Numbers, Banners and Speeches in ACNA land.

The work up for the new improved Anglican Church in North America proceeds apace. Three items of note:

(i) The departed and now Southern Cone Diocese of Fort Worth on its way to being the ACNA diocese of Fort Worth has posted a numerical estimate of Sunday Attendance in ACNA congregations, titled, .Membership figures for the new North American Anglican province
The numbers are fairly consistent with past readings, although toned down from the 100,000 touted in the past. I commented on the numbers game earlier and indicated that when it all came to a head I thought the ACNA crowd would mean something like 5 to 7 percent of The Episcopal Church totals. I still think that is about right. (These are also the numbers given by The Centrist.)

The new Average Sunday Attendance (if that is what the figure is) from ACNA is listed as 81,311. The report notes that 3,400 of the 81,311 are in Canada, so the US numbers are more like 78,000. Of that The Reformed Episcopal Church accounts for 13,000. That makes the number who were formerly members of The Episcopal Church more like 65,000. 65,000 represents about 8 percent of TEC's ASA. If that 65,000 represents half the numbers in ACNA from TEC the total is roughly 130,000 or about 6.5 percent of total TEC membership. If it is more like 1/3, the total ACNA numbers from TEC is about 195,000 or about nine percent. This of course assumes that all the ACNA numbers not from Canada or from the Reformed Episcopal Church are from TEC - no folk from other denominations. There are of course some... so the numbers I believe still come to about 5 -7 percent.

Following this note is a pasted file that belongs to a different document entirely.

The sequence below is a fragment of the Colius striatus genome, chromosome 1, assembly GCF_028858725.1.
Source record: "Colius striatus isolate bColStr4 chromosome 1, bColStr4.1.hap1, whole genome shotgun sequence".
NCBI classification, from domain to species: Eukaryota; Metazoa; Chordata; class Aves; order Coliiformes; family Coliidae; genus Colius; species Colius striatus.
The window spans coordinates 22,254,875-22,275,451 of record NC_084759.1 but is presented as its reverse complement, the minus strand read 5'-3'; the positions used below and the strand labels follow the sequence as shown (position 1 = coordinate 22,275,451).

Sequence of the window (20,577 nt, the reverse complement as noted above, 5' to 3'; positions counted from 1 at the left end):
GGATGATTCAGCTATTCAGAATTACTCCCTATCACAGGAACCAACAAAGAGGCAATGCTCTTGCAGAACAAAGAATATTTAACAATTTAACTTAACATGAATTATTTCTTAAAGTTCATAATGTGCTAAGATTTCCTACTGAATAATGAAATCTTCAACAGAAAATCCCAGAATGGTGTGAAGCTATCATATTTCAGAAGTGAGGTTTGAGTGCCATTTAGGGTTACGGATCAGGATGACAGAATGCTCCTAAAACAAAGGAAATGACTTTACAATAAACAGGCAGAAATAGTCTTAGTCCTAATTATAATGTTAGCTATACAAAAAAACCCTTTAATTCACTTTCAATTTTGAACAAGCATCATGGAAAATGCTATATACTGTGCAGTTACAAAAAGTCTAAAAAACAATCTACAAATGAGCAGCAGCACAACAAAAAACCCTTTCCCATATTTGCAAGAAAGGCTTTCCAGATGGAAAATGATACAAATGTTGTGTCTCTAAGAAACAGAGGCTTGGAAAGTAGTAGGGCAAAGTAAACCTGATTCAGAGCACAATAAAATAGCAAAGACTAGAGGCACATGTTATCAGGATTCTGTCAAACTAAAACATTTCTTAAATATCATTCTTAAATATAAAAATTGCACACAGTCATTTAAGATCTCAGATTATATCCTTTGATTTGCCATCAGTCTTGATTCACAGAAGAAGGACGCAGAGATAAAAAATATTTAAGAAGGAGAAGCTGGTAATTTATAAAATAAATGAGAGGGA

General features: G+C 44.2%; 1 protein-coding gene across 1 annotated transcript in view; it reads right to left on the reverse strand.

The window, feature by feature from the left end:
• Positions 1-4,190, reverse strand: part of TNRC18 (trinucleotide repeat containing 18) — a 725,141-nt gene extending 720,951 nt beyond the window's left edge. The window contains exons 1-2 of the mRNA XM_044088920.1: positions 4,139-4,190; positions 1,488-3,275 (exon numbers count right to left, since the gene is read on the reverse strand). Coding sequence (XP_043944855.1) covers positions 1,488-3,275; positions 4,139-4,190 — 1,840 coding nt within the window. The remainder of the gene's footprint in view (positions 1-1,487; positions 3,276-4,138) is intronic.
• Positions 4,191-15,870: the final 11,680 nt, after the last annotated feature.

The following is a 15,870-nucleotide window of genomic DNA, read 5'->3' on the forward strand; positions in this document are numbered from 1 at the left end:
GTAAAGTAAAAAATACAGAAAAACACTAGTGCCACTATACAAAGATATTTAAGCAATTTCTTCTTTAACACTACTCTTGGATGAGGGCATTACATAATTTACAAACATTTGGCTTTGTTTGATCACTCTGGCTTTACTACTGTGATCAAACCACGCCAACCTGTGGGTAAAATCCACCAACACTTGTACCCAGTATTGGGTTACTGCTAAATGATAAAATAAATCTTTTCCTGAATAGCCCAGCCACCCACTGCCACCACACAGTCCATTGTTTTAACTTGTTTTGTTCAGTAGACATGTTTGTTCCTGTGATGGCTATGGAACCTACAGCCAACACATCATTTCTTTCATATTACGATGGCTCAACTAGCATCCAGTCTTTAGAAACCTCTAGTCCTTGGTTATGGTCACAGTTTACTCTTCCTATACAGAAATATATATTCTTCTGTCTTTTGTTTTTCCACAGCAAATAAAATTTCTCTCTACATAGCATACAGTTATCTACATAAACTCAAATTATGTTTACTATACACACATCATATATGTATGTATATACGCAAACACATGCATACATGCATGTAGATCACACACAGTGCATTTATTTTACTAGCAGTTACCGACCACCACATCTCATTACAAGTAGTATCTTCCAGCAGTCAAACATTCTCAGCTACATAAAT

Numbers are one thing. Banners are another. Here is one of the several banners on the CANA website. It is titled, "The End of Neo-Colonialism."

There are two things of interest here, one is the name for the actual jpeg file is "end of common governance." The second is that the image is of bishops gathering and laying hands on someone, we presume a person being ordained a bishop. The bishops are all, or mostly, persons of color, no doubt Nigerian. The primatial cross of the Archbishop is there, so one assumes he is too. So far nothing about this spells the end of neo-colonialism. The colonial garb is there, the hierarchy of the western church is there. How is this the end of neo-colonialism.

Over on the Southern Cone Diocese of Fort Worth pages there is posted a link to Bishop Iker's address to the Mere Anglicanism Conference earlier in January. You can access it HERE. It is worth the read if only because it is a clear statement of one position among many in the realignment crowd. Readers of this blog know that Bishop Iker is not held in high esteem here for either his logic or his actions, but to give credit where it is due, this is a well done paper. He says near the end of his paper,